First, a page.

On the outskirts of the swamp, I reach out for a grip and nearly pierce my hand on a row of razor sharp 1-inch THORNS lining the TRUNK of a tree. “Ahhhhh!”, I exclaim. As I lose my balance and one boot goes in the water up to my knee. “Oh shoot”, I think, “I’ve got to get a GPS fix to record my ranging data”. Mamandele, bless his heart, is standing on what I like to call a small ‘island’ waiting for me once again to catch up. Finally, after about 10 minutes we arrive at the part of the bai (a clearing in the swamp) where the gorillas are feeding on mineral-rich Hydrocharis vegetation. I get out my pen and clipboard and start recording feeding data.

Just when you think you’re safe and settled, that’s when the swamp tricks you. So, here I am happily recording feeding rates of my focal subject when I glance down at a small ‘island’ about seven feet from where I’m standing. On that ‘island’, I see thousands of small red ants clambering about. I ask Mamandele what those ants are called. He tells me they are bad ants, that if they bite you you can get very sick and maybe even die. He directs me emphatically to move away.

We find another ‘island’ to stand on. Later, I come to understand that the bites or stings of certain ant and bee species in the forest can cause anaphylaxis in people. I guess we dodged a bullet?!?

In time, the gorillas move to another bai. We follow. I can hear one of the females, Vinni, singing loudly as she feeds. It’s really LOUD and a little amusing. I stifle a giggle. Vinni and Mekome, another female, begin to exchange aggressive vocalizations. Soon, their squabble escalates, and I see Mekome lunge at Vinni. Vinni responds by splashing water in her aggressor’s face. Kingo isn’t having it; he intervenes and smacks Vinni to break up the conflict. Poor Vinni.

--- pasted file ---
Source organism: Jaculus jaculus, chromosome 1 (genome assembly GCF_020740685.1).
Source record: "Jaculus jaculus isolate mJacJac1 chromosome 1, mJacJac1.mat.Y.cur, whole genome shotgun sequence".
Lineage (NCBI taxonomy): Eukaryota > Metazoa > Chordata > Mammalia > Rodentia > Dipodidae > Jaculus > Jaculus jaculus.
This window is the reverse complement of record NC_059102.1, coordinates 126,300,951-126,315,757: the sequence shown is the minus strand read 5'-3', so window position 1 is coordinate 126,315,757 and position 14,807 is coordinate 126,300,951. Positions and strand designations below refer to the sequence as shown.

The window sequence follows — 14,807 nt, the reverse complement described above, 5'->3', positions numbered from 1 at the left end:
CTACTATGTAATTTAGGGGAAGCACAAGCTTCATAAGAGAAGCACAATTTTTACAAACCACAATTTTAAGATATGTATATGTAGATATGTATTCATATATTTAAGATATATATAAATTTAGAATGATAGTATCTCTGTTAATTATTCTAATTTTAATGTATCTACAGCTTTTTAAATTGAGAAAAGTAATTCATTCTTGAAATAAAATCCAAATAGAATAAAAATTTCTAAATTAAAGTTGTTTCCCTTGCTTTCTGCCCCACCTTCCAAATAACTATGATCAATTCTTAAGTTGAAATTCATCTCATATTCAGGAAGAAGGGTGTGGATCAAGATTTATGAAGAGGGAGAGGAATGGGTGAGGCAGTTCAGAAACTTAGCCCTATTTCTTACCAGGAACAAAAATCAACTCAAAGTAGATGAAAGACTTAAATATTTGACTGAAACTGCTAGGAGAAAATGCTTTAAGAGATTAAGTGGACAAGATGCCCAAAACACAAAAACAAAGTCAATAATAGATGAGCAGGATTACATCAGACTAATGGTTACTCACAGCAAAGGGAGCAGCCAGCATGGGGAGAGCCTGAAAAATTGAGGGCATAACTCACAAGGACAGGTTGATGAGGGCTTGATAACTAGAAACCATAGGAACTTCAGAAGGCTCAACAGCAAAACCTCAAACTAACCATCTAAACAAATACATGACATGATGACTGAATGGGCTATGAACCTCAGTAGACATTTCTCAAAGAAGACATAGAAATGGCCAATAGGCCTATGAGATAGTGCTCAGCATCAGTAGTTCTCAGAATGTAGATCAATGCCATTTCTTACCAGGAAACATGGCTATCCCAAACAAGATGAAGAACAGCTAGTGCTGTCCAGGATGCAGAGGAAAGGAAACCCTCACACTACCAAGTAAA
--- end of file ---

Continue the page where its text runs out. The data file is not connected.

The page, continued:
Female gorillas feed and walk through the swamp with ease

Why Vinni, I wonder? I record the aggressive event and note that the male intervened on behalf of Mekome. Interesting. Over the next year, I would record other aggressive encounters where the male favored one female consistently over another, typically the higher-ranking female over a lower-ranking opponent. Interestingly, he also mirrored a preference for higher-ranking females when initiating copulations, which is detailed in a study from the project.

A bit soggy and tired but undaunted, we leave the gorillas feeding in the swamp and make it back to camp in time for a candle-lit dinner in the dark. You always hope dinner’s gonna be koko (Gnetum africanum leaves stewed in peanut sauce) with gozo (boiled flour of manioc root). For some reason, you’re addicted to koko with gozo. Fun fact: the protein-rich leaves of Gnetum africanum are a staple food of western lowland gorillas! If you’re really lucky, you’ll even get a bit of fish in your dish.

In truth, my boots were soaked. Mamandele kicked off his flip flops. I slogged to my tent and took a luke-warm bucket bath, which is just what it sounds like but with a can to dump water over my head. The itchy condition known as cutaneous larva migrans was soon to be my souvenir from the swamp.

As with most nights, I wound down by reading a book by candlelight and listening to Led Zeppelin on a cassette walkman. I set my digital watch alarm for 4 AM. I snuffed out the candle. It occurs to me that the gorillas probably slept near the swamp and may return in the morning….

Luxurious shower accommodations al fresco

Good thing I have an extra pair of boots and some leftovers to pack for lunch. Just another day in the life at Mondika.

Koko (right) and gozo (left): my favorite forest dish


Did you enjoy tales from a far-flung forest?

I have more tales, so I think my upcoming July post will feature a new tale. Possibilities for sequels include encounters with forest elephants, chimpanzees, red river hogs, spiders, snakes, or sweat bees! In a future post, I may even include a story from another far-flung forest on the other side of the world?

African forest elephant (Loxodonta cyclotis) visits the Mondika River